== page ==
Some brief notes from the Radical Independence Conference in Glasgow - written for myself, and not in the spirit of “translating” abstractions and theories for wider use, something often demanded in the halls today. For which narcissism (and tiredness), apologies.
1. Mon the weans! A real sense of generational handover today. The organisers were below thirty, gender-balanced, super-lucid and -smart, and in terms of the evident leadership of the event, notably non-white/Scottish-Asian. It felt like a meeting point between an old and a new current of Scottish radical politics. One, the stalwart history of left-constitiutional politics in Scotland - democratic-socialist/social-democratic, anti-Trident, pro-public-services, represented by voices like Isobel Linsday, Dennis Canavan and Jean Urquhart in the opening discussion. And two, the recent forces of student protest and Occupy: network-and-tech-savvy (hashtag #ric2012 on the screen all day, good social media promotion, great taste in graphics/art), as well as internationally well-connected (mid-conference, there was an impressive top table of Greek, Basque, French, and Palestinian anti- and counter-capitalists).
The actual experience of the day (a Glasgow city-centre sell-out with 800 attendees) was well-put-together and stewarded, minus any of the chaos or grandstanding that can happen at radical events - something of an indication of the kind of organisational skills and autonomous discipline that has come out of the last few years of student radicalism. As it all moved excellently along, I had a strange feeling of weight lifting from my shoulders. “It’s not just us foaming middle-agers anymore”, I mentioned to Lesley Riddoch sitting beside me, to which she enthusiastically nodded.
2. It’s all overlapping and emerging and idealistic, and that’s completely fine. As an advisory board member of YesScotland, I wanted to test whether the pluralism that must define how the organisation gathers together Yes voters would be able to contain the explicit “radicalism” of RIC. My sense is that the test was passed. This is not just in terms of the critical but measured commentary from the lead speakers about the broad Scottish Nationalist movement (Jean Urqhuart’s gentle reminder that without Salmond’s achievement of the referendum, this conference would not be happening, was equally gently cheered).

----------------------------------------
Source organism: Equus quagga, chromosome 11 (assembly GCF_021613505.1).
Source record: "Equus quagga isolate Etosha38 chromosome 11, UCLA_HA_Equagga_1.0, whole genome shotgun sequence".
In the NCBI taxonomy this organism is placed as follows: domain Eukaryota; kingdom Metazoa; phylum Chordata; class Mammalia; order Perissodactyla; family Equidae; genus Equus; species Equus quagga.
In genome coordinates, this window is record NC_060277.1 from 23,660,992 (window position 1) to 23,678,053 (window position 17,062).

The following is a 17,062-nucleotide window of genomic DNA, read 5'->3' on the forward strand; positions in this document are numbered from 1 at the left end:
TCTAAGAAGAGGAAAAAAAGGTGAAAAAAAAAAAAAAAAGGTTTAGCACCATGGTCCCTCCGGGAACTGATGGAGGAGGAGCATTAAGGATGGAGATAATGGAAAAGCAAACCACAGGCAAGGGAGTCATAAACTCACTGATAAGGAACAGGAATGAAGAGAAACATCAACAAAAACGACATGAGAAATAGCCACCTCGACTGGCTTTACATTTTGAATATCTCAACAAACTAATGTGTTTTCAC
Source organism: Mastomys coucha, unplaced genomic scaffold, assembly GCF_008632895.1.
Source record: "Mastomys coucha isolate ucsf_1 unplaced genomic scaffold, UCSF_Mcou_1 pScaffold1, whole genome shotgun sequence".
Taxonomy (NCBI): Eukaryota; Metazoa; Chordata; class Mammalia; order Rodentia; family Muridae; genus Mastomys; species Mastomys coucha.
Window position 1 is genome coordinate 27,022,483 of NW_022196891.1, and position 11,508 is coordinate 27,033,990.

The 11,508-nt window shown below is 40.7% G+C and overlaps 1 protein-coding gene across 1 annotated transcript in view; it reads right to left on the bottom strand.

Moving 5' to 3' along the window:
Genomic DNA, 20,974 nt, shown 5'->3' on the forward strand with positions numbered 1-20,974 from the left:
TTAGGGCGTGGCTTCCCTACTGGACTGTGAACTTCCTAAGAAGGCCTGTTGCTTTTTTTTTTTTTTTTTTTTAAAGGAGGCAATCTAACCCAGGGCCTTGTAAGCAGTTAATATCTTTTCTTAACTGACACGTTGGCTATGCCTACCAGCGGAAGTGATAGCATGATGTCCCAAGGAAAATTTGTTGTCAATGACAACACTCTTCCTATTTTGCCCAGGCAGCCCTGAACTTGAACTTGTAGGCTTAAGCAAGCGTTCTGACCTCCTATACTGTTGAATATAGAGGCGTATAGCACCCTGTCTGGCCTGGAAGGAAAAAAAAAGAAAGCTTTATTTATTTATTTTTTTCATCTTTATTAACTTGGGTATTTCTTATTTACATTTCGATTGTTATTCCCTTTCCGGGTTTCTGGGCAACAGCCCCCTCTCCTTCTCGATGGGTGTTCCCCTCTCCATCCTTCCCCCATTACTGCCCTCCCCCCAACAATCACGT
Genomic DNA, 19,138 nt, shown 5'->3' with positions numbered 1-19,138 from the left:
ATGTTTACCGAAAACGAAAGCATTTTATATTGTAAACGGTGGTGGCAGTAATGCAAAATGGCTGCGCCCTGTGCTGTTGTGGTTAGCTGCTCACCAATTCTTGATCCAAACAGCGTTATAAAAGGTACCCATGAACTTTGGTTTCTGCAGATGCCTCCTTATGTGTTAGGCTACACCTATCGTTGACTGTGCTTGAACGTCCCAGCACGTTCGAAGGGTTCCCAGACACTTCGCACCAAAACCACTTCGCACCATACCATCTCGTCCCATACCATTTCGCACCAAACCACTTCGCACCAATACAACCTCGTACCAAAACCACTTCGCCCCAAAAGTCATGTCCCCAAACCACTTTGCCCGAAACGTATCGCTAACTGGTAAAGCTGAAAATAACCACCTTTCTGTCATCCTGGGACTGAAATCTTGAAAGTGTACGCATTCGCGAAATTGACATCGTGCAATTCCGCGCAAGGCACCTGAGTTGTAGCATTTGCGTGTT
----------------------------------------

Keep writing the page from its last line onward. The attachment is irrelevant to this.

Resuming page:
But at least in the two breakout sessions I attended, there was a rare openness to the discussion between a “radical”, and what one might call a “standard” independence position. In the green economy session, The Scotsman’s George Kerevan - known for taunting his erstwhile lefty comrades - was instead constructive about what a Scottish state could proactively do for progressive causes (his main notion was to establish a green-and-cooperative-friendly state bank, so that “capital as well as organisations can be socialised”). He was responded to in the same equable manner by a room and top-table full of grass-roots, practical Greens.
In the “Strategies For Independence” session, I would have said there was a genuine and generous response to YesScotland’s Gail Lythgoe’s non-flashy request for campaign and strategy ideas. But my sense was that the relationship between the more official YesScotland organisation, and the impressive Millenial/Y-Gen energy of RIC, should be contiguous rather than incorporating - side-by-side in a loose and capacious relationship, rather than one side either absorbing or challenging the other.